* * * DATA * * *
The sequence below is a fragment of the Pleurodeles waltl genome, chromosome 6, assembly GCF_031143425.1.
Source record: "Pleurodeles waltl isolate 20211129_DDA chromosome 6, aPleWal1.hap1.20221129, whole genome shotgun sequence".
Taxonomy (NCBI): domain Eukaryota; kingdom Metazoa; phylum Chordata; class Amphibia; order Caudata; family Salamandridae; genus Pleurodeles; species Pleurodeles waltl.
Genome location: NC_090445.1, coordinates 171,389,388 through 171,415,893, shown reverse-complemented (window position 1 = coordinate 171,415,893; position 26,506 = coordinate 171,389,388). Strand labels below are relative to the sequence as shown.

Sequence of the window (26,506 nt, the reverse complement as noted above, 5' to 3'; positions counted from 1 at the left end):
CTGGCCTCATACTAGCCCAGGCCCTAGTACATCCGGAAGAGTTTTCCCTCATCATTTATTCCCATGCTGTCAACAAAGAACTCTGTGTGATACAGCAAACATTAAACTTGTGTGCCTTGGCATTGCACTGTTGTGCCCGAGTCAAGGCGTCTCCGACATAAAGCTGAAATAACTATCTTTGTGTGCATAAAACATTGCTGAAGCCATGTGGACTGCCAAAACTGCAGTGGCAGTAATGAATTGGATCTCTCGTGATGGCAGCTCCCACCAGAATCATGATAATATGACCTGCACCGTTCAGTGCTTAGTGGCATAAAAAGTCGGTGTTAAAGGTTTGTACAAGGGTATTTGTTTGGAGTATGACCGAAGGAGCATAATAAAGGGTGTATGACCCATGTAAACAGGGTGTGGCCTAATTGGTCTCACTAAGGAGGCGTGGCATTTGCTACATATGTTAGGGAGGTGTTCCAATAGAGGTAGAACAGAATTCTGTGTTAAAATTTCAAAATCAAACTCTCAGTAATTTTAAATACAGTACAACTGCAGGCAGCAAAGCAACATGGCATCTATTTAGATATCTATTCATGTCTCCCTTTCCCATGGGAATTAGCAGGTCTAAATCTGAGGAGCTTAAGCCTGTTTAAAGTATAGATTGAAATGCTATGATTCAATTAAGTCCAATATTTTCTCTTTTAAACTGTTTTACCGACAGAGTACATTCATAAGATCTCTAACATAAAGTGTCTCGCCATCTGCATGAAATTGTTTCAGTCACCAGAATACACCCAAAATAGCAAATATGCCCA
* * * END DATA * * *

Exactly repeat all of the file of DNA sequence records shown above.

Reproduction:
The sequence below is a fragment of the Pleurodeles waltl genome, chromosome 6, assembly GCF_031143425.1.
Source record: "Pleurodeles waltl isolate 20211129_DDA chromosome 6, aPleWal1.hap1.20221129, whole genome shotgun sequence".
Taxonomy (NCBI): domain Eukaryota; kingdom Metazoa; phylum Chordata; class Amphibia; order Caudata; family Salamandridae; genus Pleurodeles; species Pleurodeles waltl.
Genome location: NC_090445.1, coordinates 171,389,388 through 171,415,893, shown reverse-complemented (window position 1 = coordinate 171,415,893; position 26,506 = coordinate 171,389,388). Strand labels below are relative to the sequence as shown.

Sequence of the window (26,506 nt, the reverse complement as noted above, 5' to 3'; positions counted from 1 at the left end):
CTGGCCTCATACTAGCCCAGGCCCTAGTACATCCGGAAGAGTTTTCCCTCATCATTTATTCCCATGCTGTCAACAAAGAACTCTGTGTGATACAGCAAACATTAAACTTGTGTGCCTTGGCATTGCACTGTTGTGCCCGAGTCAAGGCGTCTCCGACATAAAGCTGAAATAACTATCTTTGTGTGCATAAAACATTGCTGAAGCCATGTGGACTGCCAAAACTGCAGTGGCAGTAATGAATTGGATCTCTCGTGATGGCAGCTCCCACCAGAATCATGATAATATGACCTGCACCGTTCAGTGCTTAGTGGCATAAAAAGTCGGTGTTAAAGGTTTGTACAAGGGTATTTGTTTGGAGTATGACCGAAGGAGCATAATAAAGGGTGTATGACCCATGTAAACAGGGTGTGGCCTAATTGGTCTCACTAAGGAGGCGTGGCATTTGCTACATATGTTAGGGAGGTGTTCCAATAGAGGTAGAACAGAATTCTGTGTTAAAATTTCAAAATCAAACTCTCAGTAATTTTAAATACAGTACAACTGCAGGCAGCAAAGCAACATGGCATCTATTTAGATATCTATTCATGTCTCCCTTTCCCATGGGAATTAGCAGGTCTAAATCTGAGGAGCTTAAGCCTGTTTAAAGTATAGATTGAAATGCTATGATTCAATTAAGTCCAATATTTTCTCTTTTAAACTGTTTTACCGACAGAGTACATTCATAAGATCTCTAACATAAAGTGTCTCGCCATCTGCATGAAATTGTTTCAGTCACCAGAATACACCCAAAATAGCAAATATGCCCA